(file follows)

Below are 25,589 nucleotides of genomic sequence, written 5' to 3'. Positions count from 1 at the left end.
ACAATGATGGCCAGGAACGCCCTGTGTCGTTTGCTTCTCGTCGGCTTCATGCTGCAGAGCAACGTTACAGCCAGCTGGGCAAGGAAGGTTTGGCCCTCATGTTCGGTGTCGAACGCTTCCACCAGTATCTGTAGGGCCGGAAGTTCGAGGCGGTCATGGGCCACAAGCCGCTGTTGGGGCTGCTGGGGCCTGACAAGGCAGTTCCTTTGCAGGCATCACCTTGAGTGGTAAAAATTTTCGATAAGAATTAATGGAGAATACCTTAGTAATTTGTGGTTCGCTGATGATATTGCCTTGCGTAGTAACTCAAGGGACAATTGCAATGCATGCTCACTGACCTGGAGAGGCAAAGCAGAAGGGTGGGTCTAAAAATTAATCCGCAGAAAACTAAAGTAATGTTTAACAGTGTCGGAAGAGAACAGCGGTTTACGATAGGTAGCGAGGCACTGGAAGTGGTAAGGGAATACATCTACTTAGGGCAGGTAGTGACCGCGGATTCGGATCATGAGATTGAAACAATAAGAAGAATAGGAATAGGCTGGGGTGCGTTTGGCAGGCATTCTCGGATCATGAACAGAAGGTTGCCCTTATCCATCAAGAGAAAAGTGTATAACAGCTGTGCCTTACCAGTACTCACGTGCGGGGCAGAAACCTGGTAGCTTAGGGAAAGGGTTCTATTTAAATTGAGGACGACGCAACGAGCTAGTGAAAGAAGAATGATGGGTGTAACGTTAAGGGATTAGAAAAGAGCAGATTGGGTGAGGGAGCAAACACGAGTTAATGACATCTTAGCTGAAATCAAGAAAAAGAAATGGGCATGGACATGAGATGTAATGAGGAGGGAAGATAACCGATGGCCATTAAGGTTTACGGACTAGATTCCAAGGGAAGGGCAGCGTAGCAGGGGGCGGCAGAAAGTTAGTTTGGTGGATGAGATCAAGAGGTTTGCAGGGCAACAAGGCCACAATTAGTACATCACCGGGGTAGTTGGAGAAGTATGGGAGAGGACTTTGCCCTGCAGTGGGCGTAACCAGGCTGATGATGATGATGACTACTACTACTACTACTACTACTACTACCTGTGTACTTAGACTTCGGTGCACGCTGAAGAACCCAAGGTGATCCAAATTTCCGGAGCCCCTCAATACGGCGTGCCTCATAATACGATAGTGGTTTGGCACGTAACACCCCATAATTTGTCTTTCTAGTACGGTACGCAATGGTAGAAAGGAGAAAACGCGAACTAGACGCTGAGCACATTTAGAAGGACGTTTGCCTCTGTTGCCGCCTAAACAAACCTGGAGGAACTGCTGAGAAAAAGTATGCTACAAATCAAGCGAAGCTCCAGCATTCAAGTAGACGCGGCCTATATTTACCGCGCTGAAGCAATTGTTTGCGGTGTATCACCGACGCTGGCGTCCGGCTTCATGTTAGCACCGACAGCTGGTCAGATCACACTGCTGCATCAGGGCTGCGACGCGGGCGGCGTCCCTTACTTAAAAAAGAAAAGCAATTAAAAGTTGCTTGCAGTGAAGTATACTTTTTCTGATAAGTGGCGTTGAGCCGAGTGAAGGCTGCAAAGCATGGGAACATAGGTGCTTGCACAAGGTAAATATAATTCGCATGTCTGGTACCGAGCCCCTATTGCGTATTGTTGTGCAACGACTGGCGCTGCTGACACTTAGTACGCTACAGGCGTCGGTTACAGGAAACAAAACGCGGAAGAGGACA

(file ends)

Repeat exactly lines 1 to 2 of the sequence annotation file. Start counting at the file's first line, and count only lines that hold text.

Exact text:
Below are 25,589 nucleotides of genomic sequence, written 5' to 3'. Positions count from 1 at the left end.
ACAATGATGGCCAGGAACGCCCTGTGTCGTTTGCTTCTCGTCGGCTTCATGCTGCAGAGCAACGTTACAGCCAGCTGGGCAAGGAAGGTTTGGCCCTCATGTTCGGTGTCGAACGCTTCCACCAGTATCTGTAGGGCCGGAAGTTCGAGGCGGTCATGGGCCACAAGCCGCTGTTGGGGCTGCTGGGGCCTGACAAGGCAGTTCCTTTGCAGGCATCACCTTGAGTGGTAAAAATTTTCGATAAGAATTAATGGAGAATACCTTAGTAATTTGTGGTTCGCTGATGATATTGCCTTGCGTAGTAACTCAAGGGACAATTGCAATGCATGCTCACTGACCTGGAGAGGCAAAGCAGAAGGGTGGGTCTAAAAATTAATCCGCAGAAAACTAAAGTAATGTTTAACAGTGTCGGAAGAGAACAGCGGTTTACGATAGGTAGCGAGGCACTGGAAGTGGTAAGGGAATACATCTACTTAGGGCAGGTAGTGACCGCGGATTCGGATCATGAGATTGAAACAATAAGAAGAATAGGAATAGGCTGGGGTGCGTTTGGCAGGCATTCTCGGATCATGAACAGAAGGTTGCCCTTATCCATCAAGAGAAAAGTGTATAACAGCTGTGCCTTACCAGTACTCACGTGCGGGGCAGAAACCTGGTAGCTTAGGGAAAGGGTTCTATTTAAATTGAGGACGACGCAACGAGCTAGTGAAAGAAGAATGATGGGTGTAACGTTAAGGGATTAGAAAAGAGCAGATTGGGTGAGGGAGCAAACACGAGTTAATGACATCTTAGCTGAAATCAAGAAAAAGAAATGGGCATGGACATGAGATGTAATGAGGAGGGAAGATAACCGATGGCCATTAAGGTTTACGGACTAGATTCCAAGGGAAGGGCAGCGTAGCAGGGGGCGGCAGAAAGTTAGTTTGGTGGATGAGATCAAGAGGTTTGCAGGGCAACAAGGCCACAATTAGTACATCACCGGGGTAGTTGGAGAAGTATGGGAGAGGACTTTGCCCTGCAGTGGGCGTAACCAGGCTGATGATGATGATGACTACTACTACTACTACTACTACTACTACCTGTGTACTTAGACTTCGGTGCACGCTGAAGAACCCAAGGTGATCCAAATTTCCGGAGCCCCTCAATACGGCGTGCCTCATAATACGATAGTGGTTTGGCACGTAACACCCCATAATTTGTCTTTCTAGTACGGTACGCAATGGTAGAAAGGAGAAAACGCGAACTAGACGCTGAGCACATTTAGAAGGACGTTTGCCTCTGTTGCCGCCTAAACAAACCTGGAGGAACTGCTGAGAAAAAGTATGCTACAAATCAAGCGAAGCTCCAGCATTCAAGTAGACGCGGCCTATATTTACCGCGCTGAAGCAATTGTTTGCGGTGTATCACCGACGCTGGCGTCCGGCTTCATGTTAGCACCGACAGCTGGTCAGATCACACTGCTGCATCAGGGCTGCGACGCGGGCGGCGTCCCTTACTTAAAAAAGAAAAGCAATTAAAAGTTGCTTGCAGTGAAGTATACTTTTTCTGATAAGTGGCGTTGAGCCGAGTGAAGGCTGCAAAGCATGGGAACATAGGTGCTTGCACAAGGTAAATATAATTCGCATGTCTGGTACCGAGCCCCTATTGCGTATTGTTGTGCAACGACTGGCGCTGCTGACACTTAGTACGCTACAGGCGTCGGTTACAGGAAACAAAACGCGGAAGAGGACA